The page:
TEHRAN – Iran began enriching uranium Friday to its highest-ever purity, edging close to weapons-grade levels, as it attempts to pressure negotiators in Vienna during talks on restoring its nuclear deal with world powers after an attack on its main enrichment site.
A top official said only a few grams an hour of uranium gas would be enriched up to 60% purity — triple its previous level but at a quantity far lower than what the Islamic Republic had been able to produce. Iran also is enriching at an above-ground facility at its Natanz nuclear site already visited by international inspectors, not deep within underground halls hardened to withstand airstrikes.
The narrow scope of the new enrichment provides Iran with a way to quickly de-escalate if it chooses, experts say, but time is narrowing. An Iranian presidential election looms on the horizon as Tehran already threatens to limit international inspections. Israel, suspected of carrying out Sunday's sabotage at Natanz, also could act again amid a long-running shadow war between the two Middle East rivals.
Mohammad Bagher Qalibaf, Iran’s parliament speaker, announced the higher enrichment on Twitter.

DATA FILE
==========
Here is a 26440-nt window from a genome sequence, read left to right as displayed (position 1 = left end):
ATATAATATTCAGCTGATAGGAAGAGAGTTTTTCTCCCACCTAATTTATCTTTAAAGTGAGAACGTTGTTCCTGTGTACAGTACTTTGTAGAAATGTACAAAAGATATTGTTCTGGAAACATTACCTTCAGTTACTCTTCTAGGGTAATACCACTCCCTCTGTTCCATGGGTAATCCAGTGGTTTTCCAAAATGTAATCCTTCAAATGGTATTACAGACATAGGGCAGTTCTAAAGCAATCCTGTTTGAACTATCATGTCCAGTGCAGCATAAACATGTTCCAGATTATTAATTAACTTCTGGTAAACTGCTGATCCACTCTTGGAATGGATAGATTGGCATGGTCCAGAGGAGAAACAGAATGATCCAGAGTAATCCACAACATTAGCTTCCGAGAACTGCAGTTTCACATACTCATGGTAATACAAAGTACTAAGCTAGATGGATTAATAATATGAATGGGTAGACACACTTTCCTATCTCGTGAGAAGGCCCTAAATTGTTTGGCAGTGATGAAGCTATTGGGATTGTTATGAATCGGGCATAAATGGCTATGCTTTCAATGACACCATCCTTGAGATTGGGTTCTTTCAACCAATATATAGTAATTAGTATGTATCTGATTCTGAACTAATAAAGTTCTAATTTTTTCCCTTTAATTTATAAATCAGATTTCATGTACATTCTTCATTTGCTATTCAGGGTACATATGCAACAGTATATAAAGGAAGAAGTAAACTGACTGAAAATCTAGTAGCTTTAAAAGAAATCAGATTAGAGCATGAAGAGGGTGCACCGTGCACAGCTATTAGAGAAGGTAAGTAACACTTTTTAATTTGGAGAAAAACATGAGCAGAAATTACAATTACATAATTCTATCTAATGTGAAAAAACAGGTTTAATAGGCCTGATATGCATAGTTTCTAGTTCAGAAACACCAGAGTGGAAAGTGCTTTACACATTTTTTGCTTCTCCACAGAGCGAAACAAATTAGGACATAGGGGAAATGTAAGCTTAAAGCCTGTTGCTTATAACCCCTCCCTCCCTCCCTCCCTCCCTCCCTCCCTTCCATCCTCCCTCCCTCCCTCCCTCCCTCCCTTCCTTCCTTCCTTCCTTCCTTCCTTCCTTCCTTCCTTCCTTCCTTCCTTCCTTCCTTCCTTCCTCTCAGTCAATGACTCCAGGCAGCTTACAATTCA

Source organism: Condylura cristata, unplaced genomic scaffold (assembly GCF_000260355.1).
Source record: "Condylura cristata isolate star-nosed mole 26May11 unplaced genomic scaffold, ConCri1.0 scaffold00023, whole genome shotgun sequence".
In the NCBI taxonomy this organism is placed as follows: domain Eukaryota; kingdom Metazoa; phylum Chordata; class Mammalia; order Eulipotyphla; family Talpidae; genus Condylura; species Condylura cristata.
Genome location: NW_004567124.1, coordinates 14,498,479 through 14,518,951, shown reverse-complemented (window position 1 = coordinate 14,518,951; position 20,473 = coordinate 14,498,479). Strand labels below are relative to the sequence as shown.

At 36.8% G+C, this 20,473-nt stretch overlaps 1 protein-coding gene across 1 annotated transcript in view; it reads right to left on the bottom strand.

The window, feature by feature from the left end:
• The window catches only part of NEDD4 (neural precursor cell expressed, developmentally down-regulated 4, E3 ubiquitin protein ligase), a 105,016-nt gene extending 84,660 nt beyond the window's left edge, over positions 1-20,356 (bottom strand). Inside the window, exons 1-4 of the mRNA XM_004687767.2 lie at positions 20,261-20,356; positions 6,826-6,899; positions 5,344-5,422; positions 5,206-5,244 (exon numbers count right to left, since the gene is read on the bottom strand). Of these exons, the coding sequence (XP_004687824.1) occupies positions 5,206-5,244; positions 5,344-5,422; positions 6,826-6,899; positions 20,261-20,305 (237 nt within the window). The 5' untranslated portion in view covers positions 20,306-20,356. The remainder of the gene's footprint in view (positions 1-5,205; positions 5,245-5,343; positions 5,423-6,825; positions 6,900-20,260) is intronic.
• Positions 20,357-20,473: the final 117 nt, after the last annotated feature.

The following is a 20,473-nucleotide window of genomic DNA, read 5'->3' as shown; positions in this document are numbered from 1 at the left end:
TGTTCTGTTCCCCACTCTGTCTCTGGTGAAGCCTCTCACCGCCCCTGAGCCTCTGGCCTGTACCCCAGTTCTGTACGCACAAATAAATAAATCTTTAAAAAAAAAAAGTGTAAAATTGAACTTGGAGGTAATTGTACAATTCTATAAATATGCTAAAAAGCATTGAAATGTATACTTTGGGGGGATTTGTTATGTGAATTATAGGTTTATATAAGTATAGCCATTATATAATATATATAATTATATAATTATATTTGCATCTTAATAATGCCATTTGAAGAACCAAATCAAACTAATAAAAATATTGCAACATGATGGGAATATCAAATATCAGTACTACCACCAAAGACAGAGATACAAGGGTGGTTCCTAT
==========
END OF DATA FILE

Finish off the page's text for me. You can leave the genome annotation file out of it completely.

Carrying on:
“The young and God-believing Iranian scientists managed to achieve a 60% enriched uranium product,” Qalibaf said. “I congratulate the brave nation of Islamic Iran on this success. The Iranian nation’s willpower is miraculous and can defuse any conspiracy.”
The head of the Atomic Energy Organization of Iran, the country’s civilian nuclear arm, later acknowledged the move to 60%. Ali Akbar Salehi told Iranian state television the centrifuges now produce 9 grams an hour, but that would drop to 5 grams an hour in the coming days.
“Any enrichment level that we desire is in our reach at the moment and we can do it at any time we want,” Salehi said.
It wasn’t clear why the first announcement came from Qalibaf, a hard-line former leader in the paramilitary Revolutionary Guard already named as a potential presidential candidate in Iran’s upcoming June election.